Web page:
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• The Green New Deal is a nonbinding resolution that cannot become law in its current form.
• The resolution does not call for most homes to be torn down. It aims to upgrade existing buildings and build new buildings to improve energy and water efficiency.
• Much of the confusion and misinformation about the resolution stemmed from a botched rollout by its sponsors and relentless attacks from opponents.
When introduced in early 2019, the Green New Deal resolution immediately sparked conversation and intense criticism, some of it stemming from mistakes made by its sponsor during the rollout.
An FAQ distributed to the media by staff for Rep. Alexandria Ocasio-Cortez, D-N.Y., one of the Green New Deal sponsors, included language and policies not found in the resolution. The original version of the FAQ, which was quickly retracted, included a goal that continues to attract attention: "Upgrade or replace every building in U.S. for state-of-art energy efficiency" over a 10-year-period.
Close to two years later, social media users continue to refer to that now-retracted sentence about replacing buildings. One Instagram post says, "The Green New Deal would require that 99% of homes in the country be torn down and rebuilt more ‘energy efficient’ over a ten year period."
The post was flagged as part of Facebook’s efforts to combat false news and misinformation on its News Feed. (Read more about our partnership with Facebook.)
The original FAQ distributed by Ocasio-Cortez’s staff included references to "farting cows" contributing to greenhouse gas emissions and the need to guarantee economic security for those "unwilling to work," which were not included in the resolution. According to the Washington Post, more than a dozen media outlets reported on policies that were listed in the retracted FAQ but not included in the legislation..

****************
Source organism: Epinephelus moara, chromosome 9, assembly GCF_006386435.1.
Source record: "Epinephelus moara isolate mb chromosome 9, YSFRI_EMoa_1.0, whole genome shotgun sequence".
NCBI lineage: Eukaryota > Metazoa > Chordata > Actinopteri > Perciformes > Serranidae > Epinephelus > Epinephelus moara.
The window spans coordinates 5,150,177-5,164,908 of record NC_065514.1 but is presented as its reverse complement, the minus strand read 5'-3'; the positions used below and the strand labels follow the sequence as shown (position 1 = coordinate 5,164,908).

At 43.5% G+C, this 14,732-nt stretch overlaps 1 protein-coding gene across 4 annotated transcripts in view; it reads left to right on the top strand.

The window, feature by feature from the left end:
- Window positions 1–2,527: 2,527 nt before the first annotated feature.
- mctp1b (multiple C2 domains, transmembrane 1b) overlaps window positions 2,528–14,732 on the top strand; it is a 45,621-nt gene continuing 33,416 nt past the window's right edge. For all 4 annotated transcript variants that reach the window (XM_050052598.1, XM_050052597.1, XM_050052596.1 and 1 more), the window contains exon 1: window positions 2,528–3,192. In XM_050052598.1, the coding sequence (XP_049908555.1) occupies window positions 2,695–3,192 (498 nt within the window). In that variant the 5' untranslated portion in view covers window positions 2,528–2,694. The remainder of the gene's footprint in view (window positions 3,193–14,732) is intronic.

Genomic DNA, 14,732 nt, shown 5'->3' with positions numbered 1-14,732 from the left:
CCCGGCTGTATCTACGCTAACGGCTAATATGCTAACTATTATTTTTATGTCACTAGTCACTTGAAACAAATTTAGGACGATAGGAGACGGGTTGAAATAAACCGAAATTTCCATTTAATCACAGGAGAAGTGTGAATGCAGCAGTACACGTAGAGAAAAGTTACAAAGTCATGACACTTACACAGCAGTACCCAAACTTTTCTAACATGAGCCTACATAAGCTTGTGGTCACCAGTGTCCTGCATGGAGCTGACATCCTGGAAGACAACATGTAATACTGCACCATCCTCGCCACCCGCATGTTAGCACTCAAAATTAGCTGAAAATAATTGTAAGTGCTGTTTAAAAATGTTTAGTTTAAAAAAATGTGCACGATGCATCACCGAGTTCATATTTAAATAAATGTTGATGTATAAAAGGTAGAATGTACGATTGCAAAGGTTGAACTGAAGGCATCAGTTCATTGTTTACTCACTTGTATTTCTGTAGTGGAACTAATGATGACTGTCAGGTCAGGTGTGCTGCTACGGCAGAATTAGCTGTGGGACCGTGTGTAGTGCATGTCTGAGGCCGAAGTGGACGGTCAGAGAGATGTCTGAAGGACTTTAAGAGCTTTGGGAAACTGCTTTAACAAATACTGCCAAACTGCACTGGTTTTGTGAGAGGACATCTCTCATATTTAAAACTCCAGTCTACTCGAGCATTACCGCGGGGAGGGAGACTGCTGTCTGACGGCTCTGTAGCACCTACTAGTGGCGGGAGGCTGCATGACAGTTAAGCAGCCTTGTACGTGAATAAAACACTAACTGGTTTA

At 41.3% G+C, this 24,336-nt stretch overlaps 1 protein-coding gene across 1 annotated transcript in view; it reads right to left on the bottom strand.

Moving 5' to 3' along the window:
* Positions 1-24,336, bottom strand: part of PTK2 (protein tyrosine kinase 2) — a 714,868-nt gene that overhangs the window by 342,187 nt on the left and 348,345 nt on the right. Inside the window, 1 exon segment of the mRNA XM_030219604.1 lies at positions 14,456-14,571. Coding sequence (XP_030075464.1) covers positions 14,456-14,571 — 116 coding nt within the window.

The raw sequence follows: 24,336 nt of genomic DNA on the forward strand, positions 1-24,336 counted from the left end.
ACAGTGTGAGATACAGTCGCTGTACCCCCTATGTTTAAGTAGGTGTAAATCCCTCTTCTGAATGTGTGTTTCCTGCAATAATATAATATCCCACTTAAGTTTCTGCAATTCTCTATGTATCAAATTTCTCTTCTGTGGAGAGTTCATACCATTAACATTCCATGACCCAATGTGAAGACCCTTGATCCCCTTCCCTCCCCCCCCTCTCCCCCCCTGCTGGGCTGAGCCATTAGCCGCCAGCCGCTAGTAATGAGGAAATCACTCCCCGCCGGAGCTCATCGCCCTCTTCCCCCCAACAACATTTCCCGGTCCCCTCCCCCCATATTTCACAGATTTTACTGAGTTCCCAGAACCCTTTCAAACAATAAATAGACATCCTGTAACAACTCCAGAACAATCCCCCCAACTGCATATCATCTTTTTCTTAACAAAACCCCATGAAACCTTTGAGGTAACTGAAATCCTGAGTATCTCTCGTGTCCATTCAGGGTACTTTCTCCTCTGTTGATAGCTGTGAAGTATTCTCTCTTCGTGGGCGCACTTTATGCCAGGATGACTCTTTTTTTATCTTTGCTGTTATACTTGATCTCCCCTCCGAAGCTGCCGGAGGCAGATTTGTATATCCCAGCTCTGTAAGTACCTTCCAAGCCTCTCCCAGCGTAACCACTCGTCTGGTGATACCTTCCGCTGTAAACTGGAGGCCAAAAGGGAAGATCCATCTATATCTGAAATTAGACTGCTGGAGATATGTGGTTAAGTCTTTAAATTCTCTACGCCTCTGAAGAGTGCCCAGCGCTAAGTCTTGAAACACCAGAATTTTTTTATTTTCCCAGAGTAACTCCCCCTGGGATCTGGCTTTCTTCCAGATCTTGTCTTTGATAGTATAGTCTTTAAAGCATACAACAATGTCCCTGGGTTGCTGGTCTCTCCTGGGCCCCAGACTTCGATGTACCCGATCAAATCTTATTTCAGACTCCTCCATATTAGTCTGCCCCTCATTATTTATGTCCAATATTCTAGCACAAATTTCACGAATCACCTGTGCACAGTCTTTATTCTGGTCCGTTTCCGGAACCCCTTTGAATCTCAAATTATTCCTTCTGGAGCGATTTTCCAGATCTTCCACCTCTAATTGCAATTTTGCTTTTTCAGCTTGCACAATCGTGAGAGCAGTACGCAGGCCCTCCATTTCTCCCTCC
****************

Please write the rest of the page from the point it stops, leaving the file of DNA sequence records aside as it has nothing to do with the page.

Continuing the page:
Just this month, President Trump falsely claimed that as part of the Green New Deal, "They literally want to take buildings down and rebuild them with tiny little windows," according to The Hill.
The final version of Ocasio-Cortez’s FAQ removed the language about "upgrading or replacing every building" and instead said one of the goals is, "upgrading virtually every home and building for energy efficiency." That could be accomplished by replacing items such as windows, doors and insulation, as well as electricity and plumbing systems, according to Curbed. The plan would be for the federal government to provide incentives for homeowners to make those improvements.
The think tank that is helping to develop the Green New Deal acknowledges that making those types of changes to some homes, particularly older ones, could expose bigger structural or safety problems, according to Fast Company. The think tank says it is studying those issues and policies that could address them.
The Green New Deal is a nonbinding resolution that cannot become law in its current form.
An Instagram post says, "The Green New Deal would require that 99% of homes in the country be torn down and rebuilt more ‘energy efficient’ over a ten year period."
An FAQ about the Green New Deal that was later retracted included a goal of upgrading or replacing every building in the U.S. for energy efficiency within 10 years. It did not mention tearing down 99% of buildings.
The updated version of the FAQ mentions only upgrading buildings for efficiency, which can include replacing elements of the home, such as windows and electrical systems.
We rate this claim False.
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Curbed, "A green new home," Sept. 25, 2019
FactCheck.org, "The facts on the ‘Green New Deal,’" Feb. 15, 2019
Fast Company, "The Green New Deal could change the way America builds — here’s how," June 24, 2019
NPR, Green New Deal FAQ, original document, Feb. 7, 2019
Rep. Alexandria Ocasio-Cortez, Green New Deal FAQ, Feb. 5, 2019
U.S. House of Representatives, "Resolution, recognizing the duty of the Federal Government to create a Green New Deal," accessed Oct. 30, 2020
Washington Post, "Ocasio-Cortez retracts erroneous information about Green New Deal backed by 2020 Democratic candidates," Feb. 12, 2019
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